Indianapolis Colts players kneel during the playing of the national anthem before a game against the Cleveland Browns at Lucas Oil Stadium on Sept. 24. (Brian Spurlock / USA Today Sports)

Police in Berwick, La., removed the father of a high school football player from a game after a verbal altercation over his son’s demonstration during the national anthem.

Berwick High cornerback Keyon Singleton was the only member of his team to kneel during “The Star-Spangled Banner” before his team’s Sept. 29 game, according to local media outlets, and his father, Floyd Malveaux, congratulated him between the anthem and kickoff.

“After the anthem, but before the team took the field, I approached my son to tell him that I admired him and was proud of him,” Malveaux told local TV station KLFY.

When he returned to his seat, other spectators began arguing with Malveaux. Police soon after escorted him from the school, but not the other spectators with whom he exchanged words.

“I was cursed out, told to get the you know ‘what’ outta here and go sit the you know ‘where’ down,” he told KLFY. “So of course I’m not gonna take anyone talking to me like that, and so it becomes a verbal altercation between the two of us.  However, when the police arrived, I was told that I needed to leave, but not the other parent.”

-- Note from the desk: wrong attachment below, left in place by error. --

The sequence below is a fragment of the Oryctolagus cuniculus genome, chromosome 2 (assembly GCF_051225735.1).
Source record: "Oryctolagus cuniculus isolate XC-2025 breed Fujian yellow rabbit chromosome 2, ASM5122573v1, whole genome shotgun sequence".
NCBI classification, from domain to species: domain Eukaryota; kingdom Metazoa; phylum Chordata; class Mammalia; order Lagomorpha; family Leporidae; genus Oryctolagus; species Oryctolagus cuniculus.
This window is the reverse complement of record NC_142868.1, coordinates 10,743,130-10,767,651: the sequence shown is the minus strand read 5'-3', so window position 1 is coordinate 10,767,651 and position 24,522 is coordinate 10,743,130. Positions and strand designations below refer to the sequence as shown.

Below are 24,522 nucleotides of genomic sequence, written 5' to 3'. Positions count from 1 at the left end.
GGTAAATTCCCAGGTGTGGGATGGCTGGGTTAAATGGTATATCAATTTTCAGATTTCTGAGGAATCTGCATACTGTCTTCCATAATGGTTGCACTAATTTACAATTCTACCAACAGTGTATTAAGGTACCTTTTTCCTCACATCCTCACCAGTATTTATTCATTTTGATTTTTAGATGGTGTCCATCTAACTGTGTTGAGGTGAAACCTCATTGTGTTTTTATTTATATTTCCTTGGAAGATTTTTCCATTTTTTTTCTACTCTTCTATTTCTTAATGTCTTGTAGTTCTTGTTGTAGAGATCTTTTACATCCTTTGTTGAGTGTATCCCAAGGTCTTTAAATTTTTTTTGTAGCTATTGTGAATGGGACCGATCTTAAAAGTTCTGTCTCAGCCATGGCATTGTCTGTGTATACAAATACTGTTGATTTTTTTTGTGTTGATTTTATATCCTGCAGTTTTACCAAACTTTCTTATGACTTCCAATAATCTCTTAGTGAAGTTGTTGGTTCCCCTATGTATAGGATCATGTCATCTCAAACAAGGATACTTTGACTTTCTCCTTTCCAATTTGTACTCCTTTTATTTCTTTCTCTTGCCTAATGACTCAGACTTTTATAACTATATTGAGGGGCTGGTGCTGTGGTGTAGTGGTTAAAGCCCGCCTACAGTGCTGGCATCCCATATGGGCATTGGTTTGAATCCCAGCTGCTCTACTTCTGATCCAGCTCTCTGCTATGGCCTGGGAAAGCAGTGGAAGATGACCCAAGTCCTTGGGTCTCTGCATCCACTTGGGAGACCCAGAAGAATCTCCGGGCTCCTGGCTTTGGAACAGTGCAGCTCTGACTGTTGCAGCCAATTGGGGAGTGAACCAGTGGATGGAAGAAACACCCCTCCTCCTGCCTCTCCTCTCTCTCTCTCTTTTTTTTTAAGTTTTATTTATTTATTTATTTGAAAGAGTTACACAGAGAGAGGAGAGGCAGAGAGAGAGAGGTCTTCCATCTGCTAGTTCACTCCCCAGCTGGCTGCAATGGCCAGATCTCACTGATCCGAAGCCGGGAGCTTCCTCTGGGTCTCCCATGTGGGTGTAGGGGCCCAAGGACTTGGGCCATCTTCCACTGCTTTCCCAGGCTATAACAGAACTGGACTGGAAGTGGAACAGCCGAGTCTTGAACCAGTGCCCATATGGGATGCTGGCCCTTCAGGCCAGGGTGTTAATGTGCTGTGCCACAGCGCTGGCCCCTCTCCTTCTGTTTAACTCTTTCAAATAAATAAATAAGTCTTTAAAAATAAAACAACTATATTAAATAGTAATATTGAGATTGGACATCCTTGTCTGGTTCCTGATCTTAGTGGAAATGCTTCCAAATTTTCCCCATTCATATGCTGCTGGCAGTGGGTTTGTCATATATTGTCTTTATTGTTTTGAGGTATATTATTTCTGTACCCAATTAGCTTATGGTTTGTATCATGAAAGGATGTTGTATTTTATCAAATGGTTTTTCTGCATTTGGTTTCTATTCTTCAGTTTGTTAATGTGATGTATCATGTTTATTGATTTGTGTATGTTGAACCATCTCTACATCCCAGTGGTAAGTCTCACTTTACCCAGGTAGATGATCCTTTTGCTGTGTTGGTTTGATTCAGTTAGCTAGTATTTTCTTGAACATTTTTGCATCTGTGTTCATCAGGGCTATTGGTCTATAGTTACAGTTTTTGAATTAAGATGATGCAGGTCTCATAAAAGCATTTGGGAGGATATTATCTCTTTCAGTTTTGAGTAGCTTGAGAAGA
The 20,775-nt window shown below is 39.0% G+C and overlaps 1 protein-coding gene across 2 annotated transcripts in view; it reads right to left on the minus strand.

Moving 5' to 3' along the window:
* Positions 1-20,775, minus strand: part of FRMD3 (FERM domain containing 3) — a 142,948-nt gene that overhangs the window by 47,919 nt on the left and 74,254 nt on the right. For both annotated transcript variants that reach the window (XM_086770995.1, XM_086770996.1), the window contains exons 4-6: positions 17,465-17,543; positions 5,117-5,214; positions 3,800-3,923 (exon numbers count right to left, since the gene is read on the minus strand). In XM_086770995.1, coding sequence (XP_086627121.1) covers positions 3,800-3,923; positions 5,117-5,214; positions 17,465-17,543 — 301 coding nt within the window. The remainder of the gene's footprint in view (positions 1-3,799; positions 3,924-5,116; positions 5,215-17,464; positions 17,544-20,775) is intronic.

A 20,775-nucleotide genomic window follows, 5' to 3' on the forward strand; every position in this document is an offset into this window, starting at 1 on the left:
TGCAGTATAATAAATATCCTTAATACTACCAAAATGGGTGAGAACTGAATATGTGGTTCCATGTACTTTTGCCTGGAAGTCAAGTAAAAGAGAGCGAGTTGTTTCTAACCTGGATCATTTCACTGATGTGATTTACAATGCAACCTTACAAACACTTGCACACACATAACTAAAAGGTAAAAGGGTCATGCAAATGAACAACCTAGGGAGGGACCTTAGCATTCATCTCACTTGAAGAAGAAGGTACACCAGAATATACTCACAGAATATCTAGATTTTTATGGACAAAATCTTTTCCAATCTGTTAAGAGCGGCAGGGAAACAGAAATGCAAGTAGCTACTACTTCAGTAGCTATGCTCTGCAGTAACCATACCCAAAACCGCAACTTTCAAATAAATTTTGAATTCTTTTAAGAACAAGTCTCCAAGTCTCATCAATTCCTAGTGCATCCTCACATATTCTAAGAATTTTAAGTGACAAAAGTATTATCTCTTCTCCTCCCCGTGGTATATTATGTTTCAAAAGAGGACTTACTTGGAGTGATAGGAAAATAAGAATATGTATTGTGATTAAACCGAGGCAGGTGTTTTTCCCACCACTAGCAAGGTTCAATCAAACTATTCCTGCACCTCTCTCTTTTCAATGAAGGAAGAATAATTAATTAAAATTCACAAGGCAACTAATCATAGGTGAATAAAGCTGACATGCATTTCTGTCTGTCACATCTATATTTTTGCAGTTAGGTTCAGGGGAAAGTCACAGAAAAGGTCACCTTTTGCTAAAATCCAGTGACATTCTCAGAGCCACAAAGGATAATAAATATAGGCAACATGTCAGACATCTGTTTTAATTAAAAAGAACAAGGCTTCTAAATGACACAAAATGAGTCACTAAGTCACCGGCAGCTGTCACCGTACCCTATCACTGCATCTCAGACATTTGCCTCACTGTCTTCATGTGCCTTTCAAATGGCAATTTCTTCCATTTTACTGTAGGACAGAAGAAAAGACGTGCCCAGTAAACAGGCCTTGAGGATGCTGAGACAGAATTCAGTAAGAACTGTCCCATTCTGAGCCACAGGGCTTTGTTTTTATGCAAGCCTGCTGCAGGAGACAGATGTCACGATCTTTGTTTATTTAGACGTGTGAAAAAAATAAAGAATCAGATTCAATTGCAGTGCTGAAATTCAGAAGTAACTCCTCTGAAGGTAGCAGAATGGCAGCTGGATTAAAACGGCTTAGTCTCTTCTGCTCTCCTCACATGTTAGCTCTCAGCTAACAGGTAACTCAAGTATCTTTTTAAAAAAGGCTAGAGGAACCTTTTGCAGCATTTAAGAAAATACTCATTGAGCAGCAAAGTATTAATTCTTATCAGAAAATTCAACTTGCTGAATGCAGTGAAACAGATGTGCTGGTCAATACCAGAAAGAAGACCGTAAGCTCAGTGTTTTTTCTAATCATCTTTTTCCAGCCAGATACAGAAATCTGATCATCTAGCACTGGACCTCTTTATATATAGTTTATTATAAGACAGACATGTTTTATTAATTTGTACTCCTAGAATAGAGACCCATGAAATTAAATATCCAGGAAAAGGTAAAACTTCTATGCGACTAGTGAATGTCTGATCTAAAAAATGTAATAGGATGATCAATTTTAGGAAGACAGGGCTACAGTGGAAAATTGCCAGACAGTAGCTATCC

Malveaux and the Berwick Police Department did not respond to requests for comment.

Malveaux said his son knelt during the anthem to protest “racial inequality” and the third verse of “The Star-Spangled Banner,” which he said Singleton finds offensive. The verse mentions “the hireling and slave,” a reference, academics say, to runaway slaves who joined British ranks in the War of 1812 and of whom author Francis Scott Key was no great fan.

St. Mary Parish schools superintendent Leonard Armato said Singleton will not face discipline for his demonstration and wrote to The Washington Post in an email, “The district respects the 1st amendment rights of all individuals.”

Armato, though, told KLFY, “As a system, we rather see an individual take the protest to another venue and not bring the protest to a high school event.”

He also said, “We expect and encourage our students to stand for the national anthem and the flag.”

Schools in Bossier Parish in northwest Louisiana told students they will be subject to suspensions or removal from sports teams if they demonstrate during the national anthem.

“Parkway High School requires student athletes to stand in a respectful manner throughout the National Anthem during any sporting event in which their team is participating,” Parkway High School principal Waylon Bates wrote in a Sept. 28 letter to parents. “Failure to comply will result in a loss of playing time and/or participation as directed by the head coach and principal. Continued failure to comply will result in removal from the team.”

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